Among individuals with skeletal fluorosis, the fluoride-induced changes to the spine, and the accompanying symptoms, can bear a close resemblance to spondylosis and spondylitis (as well as DISH). Spondylosis is a (non-inflammatory) degenerative disease of the spine marked by bony outgrowths (spurs) which can produce nerve cord compression. Spondylitis, by contrast, is an inflammatory form of arthritis that causes inflammation in the joints between the vertebrae. Whereas spondylosis is generally asymptomatic, spondylitis generally causes significant pain and stiffness in the spine.

More than 80% of adults in the U.S. have some degree of spondylosis in their lumbar spine after the age of 40, although it is usually asymptomatic. Spondylitis is a rarer condition, affecting an estimated 129 out of 100,000 persons. Although research has repeatedly found that fluorosis can closely resemble both conditions, no careful or comprehensive research has been conducted to determine the extent to which fluoride exposure may be contributing to either condition.

Fluorosis & Spondylosis/Spondylitis:

“Ankylosing spondylitis and osteofluorosis had a remarkable similarity in their clinical and radiological features…”
SOURCE: Susheela AK, et al. (1988). Circulating levels of sialic acid and glycosaminoglycans: a diagnostic test for ankylosing spondylitis. Annals of Rheumatic Diseases 47:833-837.

“In the aluminum workers, the most frequent changes in the spine were exostoses and ossification of the ligaments. These changes did not differ in appearance from those seen in spondylarthritis or vertebral ankylosing hyperostosis.”
SOURCE: Czerwinski E, Lankosz W. (1978). Skeletal changes in industrial and endemic fluorosis. Fluoride 11:29-32.

“fluorosis is usually associated only with stiffness, backache, and joint pains which may suggest the diagnosis of rheumatism, rheumatoid arthritis, ankylosing spondylitis and osteomalacia.”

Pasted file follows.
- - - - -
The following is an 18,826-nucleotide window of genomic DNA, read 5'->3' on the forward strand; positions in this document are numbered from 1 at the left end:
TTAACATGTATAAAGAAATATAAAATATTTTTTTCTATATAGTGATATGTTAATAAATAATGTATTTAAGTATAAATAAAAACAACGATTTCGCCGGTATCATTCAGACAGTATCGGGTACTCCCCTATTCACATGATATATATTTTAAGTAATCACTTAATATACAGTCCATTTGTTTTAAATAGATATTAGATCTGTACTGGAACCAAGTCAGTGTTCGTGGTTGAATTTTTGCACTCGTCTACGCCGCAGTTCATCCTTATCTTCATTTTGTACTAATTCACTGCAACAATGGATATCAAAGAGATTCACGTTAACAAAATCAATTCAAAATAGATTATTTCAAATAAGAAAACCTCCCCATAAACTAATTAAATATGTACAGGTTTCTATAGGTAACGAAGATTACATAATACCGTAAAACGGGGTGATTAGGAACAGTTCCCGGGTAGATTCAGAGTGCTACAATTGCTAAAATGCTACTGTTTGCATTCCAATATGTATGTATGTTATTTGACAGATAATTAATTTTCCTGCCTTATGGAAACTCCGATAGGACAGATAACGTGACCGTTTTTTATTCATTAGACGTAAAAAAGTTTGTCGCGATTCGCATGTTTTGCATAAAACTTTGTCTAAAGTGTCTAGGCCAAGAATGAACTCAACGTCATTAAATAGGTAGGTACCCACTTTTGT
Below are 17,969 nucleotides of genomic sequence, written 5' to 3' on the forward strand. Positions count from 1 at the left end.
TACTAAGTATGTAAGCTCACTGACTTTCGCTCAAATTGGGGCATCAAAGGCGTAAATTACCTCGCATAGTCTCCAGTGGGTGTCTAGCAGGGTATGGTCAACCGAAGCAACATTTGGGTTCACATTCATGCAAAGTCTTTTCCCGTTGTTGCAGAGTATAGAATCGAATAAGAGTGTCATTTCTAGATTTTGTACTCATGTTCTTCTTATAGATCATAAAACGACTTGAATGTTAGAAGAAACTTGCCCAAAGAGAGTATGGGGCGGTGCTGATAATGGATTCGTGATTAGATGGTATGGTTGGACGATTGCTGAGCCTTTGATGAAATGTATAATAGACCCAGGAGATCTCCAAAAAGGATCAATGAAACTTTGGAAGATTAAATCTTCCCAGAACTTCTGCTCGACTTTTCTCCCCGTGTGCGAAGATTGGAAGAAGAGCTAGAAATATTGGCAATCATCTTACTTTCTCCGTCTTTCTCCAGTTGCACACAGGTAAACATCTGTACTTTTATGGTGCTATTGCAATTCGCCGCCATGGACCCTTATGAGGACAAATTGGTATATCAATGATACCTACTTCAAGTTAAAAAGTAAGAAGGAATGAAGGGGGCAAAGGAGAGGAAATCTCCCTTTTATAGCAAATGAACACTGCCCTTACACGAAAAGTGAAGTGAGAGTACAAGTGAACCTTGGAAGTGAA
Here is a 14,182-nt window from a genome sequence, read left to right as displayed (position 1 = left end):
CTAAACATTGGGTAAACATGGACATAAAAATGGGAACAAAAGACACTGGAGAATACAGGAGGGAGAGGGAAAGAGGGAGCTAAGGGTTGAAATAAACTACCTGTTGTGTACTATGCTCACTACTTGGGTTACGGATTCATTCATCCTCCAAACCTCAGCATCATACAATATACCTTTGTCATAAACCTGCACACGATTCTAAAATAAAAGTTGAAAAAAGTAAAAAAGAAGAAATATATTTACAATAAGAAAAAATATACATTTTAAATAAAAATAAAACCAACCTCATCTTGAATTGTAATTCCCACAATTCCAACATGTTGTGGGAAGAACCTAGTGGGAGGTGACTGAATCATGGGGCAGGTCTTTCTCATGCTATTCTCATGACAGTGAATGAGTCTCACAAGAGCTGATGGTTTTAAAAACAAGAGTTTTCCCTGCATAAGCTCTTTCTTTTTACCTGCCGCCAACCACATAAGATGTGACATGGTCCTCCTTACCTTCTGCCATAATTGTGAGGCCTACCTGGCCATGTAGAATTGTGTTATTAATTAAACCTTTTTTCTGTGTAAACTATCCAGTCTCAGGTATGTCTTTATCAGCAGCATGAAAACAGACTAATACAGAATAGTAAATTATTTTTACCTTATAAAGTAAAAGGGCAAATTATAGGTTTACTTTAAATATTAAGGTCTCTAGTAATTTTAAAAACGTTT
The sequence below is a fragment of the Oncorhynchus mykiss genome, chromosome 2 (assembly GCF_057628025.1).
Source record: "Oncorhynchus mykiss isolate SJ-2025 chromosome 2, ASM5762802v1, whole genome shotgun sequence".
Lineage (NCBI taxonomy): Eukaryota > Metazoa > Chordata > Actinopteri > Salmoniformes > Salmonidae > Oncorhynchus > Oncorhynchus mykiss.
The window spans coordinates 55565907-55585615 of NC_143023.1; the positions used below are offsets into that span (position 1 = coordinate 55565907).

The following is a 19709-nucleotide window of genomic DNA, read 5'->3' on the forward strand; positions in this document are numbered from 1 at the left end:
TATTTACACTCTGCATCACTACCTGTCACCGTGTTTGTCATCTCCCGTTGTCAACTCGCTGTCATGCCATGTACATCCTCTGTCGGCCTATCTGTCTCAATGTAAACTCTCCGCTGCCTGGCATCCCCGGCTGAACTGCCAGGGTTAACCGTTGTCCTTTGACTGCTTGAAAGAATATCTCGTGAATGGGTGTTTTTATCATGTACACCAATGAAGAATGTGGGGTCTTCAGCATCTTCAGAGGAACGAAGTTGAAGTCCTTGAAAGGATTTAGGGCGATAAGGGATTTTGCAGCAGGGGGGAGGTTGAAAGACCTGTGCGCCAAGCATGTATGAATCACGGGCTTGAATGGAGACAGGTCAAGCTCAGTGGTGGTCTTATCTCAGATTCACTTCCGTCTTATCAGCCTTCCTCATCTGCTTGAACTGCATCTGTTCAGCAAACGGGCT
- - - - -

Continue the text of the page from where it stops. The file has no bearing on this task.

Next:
SOURCE: Teotia SPS, et al. (1976). Symposium on the Non-Skeletal Phase of Chronic Fluorosis: The Joints. Fluoride 9: 19-24.

“a 50 year old male appeared in our out-patient department complaining of pains in bones and joints, back pains, stiffness, immobility of the neck and spine, and inability to walk for the past four years. He had spent his entire life in an endemic fluorosis area. He had been treated for ankylosing spondylitis elsewhere for several months but without benefit.”
SOURCE: Teotia SPS, Teotia M. (1972). Calcification of the Vas Deferens in a patient with endemic fluorosis. Fluoride 5: 86-88.

“The vertebrae are fused at many places which explains the marked limitation of movements and the resemblance of the disease to spondylitis ankylopoietica.”
SOURCE: Jolly SS. (1970). Hydric fluorosis in Punjab. In: TL Vischer, ed. (1970). Fluoride in Medicine. Hans Huber, Bern. pp. 106-121.

“[The early cases of the disease] are usually young adults whose only complaints are vague pains most frequently in the small joints of the hands and feet, the joints of knee and spine. Such cases are common in an endemic area. They are misdiagnosed as rheumatoid arthritis or ankylosing spondylitis.”
SOURCE: Jolly SS. (1968). An epidemiological, clinical and biochemical study of endemic, dental and skeletal fluorosis in Punjab. Fluoride 1: 65-75.

“Backache: This is a common complaint and is usually proportional to the degree of calcification of the spinous, ilio-lumbar and sacro-iliac ligaments and can closely simulate ankylosing spondylitis.”
SOURCE: Kumar SP, Harper RA. (1963). Fluorosis in Aden. British Journal of Radiology 36: 497-502.

“The vertebrae were fused at many places which explained the marked limitation of movement and the resemblance of the disease to spondylitis ankylopoietica.”
SOURCE: Singh A, et al. (1963). Endemic fluorosis. Epidemiological, clinical and biochemical study of chronic fluoride intoxication in Punjab. Medicine 42: 229-246.

“The interspinous and other spinal ligaments were calcified, simulating spondylitis ankylopoietica.”